“Self-triggering exercise increases the motivation, making the person more likely to do more repetitions, continue the exercise session for a longer time, test their limits, and also gain health effects other than balance performance, such as muscular endurance, cardiovascular effects, and strength,” Nilsagård said.
Nilsagård emphasized the importance of allowing individuals to choose their own activities while maintaining a level of motivation with which the individual feels secure.
“Interventions that can be tailored to each and everyone’s specific needs secure a patient-centered approach in physiotherapy and rehabilitation,” she said. “We believe that using Wii games fulfilled this.”
Challenges in CP
Despite the studies supporting exer-gaming for treating and rehabilitating a variety of conditions, attempts to use Wii therapy to improve lower extremity function in children with cerebral palsy have not yielded such success. Researchers at Jönköping University in Sweden found that five weeks of at-home use of Wii Fit and the Wii Balance Board was not effective as a balance-training tool for 12 children with cerebral palsy (six additional children did not complete the study).11 Researchers found no significant changes in performance on the modified sensory organization test, reactive balance test, and rhythmic weight shift test.
Nerrolyn Ramstrand, PhD, associate professor in prosthetics and orthotics at the School of Health Sciences at Jönköping, attributed the lack of progress to unsupervised nature of the treatment.
“The biggest problem with at-home treatments is getting people to do them,” she said. “We chose to do the study in the home setting as it would be great to find something that had an effect, was enjoyable, and did not require supervision of a therapist. In this case, it did not work as we had hoped.”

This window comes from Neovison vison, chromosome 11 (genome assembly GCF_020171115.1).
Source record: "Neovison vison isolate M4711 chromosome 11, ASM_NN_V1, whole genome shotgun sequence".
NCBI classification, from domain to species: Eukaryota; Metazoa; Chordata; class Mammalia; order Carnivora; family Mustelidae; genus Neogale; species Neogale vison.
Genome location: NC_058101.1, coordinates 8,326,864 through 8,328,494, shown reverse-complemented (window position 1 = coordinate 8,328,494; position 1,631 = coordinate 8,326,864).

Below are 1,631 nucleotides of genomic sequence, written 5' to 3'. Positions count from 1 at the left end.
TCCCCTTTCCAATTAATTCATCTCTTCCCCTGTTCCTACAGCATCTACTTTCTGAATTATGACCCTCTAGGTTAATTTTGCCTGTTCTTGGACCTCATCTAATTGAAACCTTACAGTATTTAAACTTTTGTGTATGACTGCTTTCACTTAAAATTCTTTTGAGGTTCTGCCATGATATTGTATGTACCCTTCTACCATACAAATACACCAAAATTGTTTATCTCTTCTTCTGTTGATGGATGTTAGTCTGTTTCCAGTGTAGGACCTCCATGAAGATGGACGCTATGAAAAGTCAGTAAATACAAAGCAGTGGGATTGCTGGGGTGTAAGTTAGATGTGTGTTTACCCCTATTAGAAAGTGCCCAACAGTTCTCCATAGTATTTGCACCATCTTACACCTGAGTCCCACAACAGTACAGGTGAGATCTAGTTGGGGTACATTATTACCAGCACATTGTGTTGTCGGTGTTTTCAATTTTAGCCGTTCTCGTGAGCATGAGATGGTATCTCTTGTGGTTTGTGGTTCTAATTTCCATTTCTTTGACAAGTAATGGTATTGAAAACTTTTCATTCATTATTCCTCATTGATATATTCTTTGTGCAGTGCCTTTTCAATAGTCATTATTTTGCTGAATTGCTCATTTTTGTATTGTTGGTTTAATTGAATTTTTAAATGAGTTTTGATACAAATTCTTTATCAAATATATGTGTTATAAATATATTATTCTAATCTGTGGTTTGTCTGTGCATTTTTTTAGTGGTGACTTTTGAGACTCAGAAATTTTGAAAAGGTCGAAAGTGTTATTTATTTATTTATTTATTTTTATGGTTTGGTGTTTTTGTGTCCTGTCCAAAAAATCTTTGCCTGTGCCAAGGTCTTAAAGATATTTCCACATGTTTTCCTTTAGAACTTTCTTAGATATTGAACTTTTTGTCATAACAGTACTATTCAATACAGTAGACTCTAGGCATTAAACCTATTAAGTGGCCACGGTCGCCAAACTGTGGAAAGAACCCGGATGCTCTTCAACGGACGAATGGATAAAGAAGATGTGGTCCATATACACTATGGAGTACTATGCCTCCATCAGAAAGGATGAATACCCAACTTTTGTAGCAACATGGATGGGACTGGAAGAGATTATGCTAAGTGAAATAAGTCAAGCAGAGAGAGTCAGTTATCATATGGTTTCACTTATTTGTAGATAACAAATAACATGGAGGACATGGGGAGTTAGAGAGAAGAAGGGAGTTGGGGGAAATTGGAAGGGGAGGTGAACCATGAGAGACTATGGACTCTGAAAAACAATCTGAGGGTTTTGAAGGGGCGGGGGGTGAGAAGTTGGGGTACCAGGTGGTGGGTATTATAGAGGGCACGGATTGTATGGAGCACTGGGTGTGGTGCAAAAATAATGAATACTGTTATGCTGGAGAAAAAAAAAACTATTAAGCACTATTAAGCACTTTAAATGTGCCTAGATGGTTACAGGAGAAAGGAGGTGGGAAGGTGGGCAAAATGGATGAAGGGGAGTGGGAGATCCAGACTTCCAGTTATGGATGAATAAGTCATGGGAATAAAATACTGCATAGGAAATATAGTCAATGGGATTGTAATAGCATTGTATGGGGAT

Ramstrand noted, however, that some children had large improvements in balance.
“These were children with parents who were very interested and engaged and took it upon themselves to play Wii with their child every evening throughout the study,” she said.
Similarly, researchers at the University of Groningen in the Netherlands and the University of Cape Town in South Africa found that the Wii Fit did not improve motor function in 14 children with spastic hemiplegic cerebral palsy.12 For three weeks, the patients performed interactive video gaming in lieu of their regular physical therapy. Although participants preferred the Wii treatment to conventional therapy, the timed up and down stairs test and the running, speed, and agility test did not improve significantly during the intervention period. Pediatric physical therapist Dorothee Jelsma, MPPT, a doctoral student in developmental and clinical neuropsychology at the University of Groningen and the Faculty of Kinesiology and Rehabilitation Sciences at KU Leuven in Heverlee, Belgium, noted the Wii Fit is a starting point for a future game tool that may be more effective than current systems.
For many patient populations, exer-gaming is becoming a suitable method of therapy. Although improvements and adjustments are needed, lower extremity practitioners worldwide are finding ways to use exer-gaming as a fun and affordable method of treatment.
Samantha Rosenblum is a journalism student at Northwestern University in Evanston, IL.